||Jeff Greenfield is senior analyst for CNN. He will provide weekly, Web-exclusive analysis during Election 2000.|
Jeff Greenfield: The human factor
(CNN) -- It's all over this town: Will New York Mayor Giuliani stay in the race? Will his battle with prostate cancer "humanize" him? Will his wife's public accusation of his prior "relationship" with a staff member hurt him? If he withdraws, will New York Gov. George Pataki replace him as a Senate candidate? Would Pataki run stronger against Hillary than Rudy would have?
Now let's stop for a moment.
A middle-aged man, the father of two children, with one of the most demanding jobs in the world and the prospect of an exhausting political campaign now has come face to face with, A) his own mortality and B) a very public airing of his troubled marriage. Either of these events, the experts say, would count as one of the most stressful that life has to offer. What it's like to face them within a week? I hope to God I never have to find out.
But Rudy Giuliani does. And whether you think of him a great mayor or a divisive tyrant; whether you see him as the last best hope to derail Hillary; or an obstacle to her political rise; whether you sympathize with his marriage woes or consider them his just desserts -- think for a moment of the mayor not as a politician, but as a human being.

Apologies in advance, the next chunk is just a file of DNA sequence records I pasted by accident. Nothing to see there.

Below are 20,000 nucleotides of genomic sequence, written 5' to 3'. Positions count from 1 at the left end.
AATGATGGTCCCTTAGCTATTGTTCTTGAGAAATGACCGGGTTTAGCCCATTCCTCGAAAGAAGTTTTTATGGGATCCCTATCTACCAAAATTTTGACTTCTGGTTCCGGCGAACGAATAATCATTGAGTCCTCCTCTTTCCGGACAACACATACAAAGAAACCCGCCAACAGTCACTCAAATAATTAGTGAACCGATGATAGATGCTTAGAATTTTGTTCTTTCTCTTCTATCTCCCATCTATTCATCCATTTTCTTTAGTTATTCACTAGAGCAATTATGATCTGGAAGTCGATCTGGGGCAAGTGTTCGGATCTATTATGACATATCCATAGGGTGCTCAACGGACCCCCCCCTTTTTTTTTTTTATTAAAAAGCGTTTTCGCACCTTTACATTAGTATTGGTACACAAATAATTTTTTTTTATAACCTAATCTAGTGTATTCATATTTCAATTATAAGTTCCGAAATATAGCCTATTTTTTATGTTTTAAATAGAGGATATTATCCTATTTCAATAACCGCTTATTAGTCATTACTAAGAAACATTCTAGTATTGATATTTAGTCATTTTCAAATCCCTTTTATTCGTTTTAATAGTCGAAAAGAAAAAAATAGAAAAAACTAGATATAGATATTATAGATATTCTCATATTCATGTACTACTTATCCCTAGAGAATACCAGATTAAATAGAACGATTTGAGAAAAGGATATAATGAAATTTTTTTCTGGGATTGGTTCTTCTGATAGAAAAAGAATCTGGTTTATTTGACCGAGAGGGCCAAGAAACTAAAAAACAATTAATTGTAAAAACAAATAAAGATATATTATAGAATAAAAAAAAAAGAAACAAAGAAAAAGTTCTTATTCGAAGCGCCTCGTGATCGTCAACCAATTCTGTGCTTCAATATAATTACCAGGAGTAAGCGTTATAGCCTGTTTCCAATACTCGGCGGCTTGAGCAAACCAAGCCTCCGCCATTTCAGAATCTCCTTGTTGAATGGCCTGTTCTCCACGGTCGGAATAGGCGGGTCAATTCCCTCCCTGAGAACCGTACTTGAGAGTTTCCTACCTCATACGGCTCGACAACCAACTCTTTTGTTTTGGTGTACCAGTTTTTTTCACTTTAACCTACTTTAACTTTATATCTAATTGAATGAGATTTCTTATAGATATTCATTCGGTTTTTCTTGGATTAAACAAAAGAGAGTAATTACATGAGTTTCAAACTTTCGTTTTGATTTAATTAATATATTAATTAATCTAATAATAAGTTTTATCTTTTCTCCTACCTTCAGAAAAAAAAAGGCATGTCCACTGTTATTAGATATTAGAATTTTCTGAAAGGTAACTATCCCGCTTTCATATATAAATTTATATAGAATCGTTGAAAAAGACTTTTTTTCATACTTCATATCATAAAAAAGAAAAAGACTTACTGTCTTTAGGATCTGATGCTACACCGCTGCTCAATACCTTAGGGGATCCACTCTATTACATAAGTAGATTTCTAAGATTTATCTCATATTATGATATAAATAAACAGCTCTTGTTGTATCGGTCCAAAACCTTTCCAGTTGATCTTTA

We don't do that very often, you know -- especially those of us who cover politics for a living. We sometimes assume that political figures are nothing more than an amalgam of their voting records, speeches, and political slogans. Whatever they do, we think, must be because of a political calculation.
But, to paraphrase Shylock, hath not a politician feelings, emotions, personal burdens? Somewhere, right now, that senator or representative, or governor, or mayor whom we see as little more than a C-SPAN figure in a blue suit and power tie is worrying not about the next fund-raiser, but about his kid's math grades, or her daughter's choice of boyfriends. He's thinking out his aging mother, and whether she can still live on her own; she's wondering whether her marriage is showing signs of strain. He's got to tell his kid he's going to miss the school play again because of a late vote; she's got to miss her high school reunion. He's got to get his blood-pressure medication renewed; she's just felt a lump in her breast.
Is this obvious? Maybe it should be, but look at the way politics is covered in this country, and see how often you can spot any sign that these public figures are also human beings who have to respond to personal concerns and crises knowing that their personal afflictions could well be the source of public gossip -- and serious political costs. How many of us would like to try carrying that kind of burden in the middle of one of life's pitfalls?
Whatever Mayor Giuliani does, I hope we in the press remember that this is much more than a political matter -- it's about the torment of a fellow human being.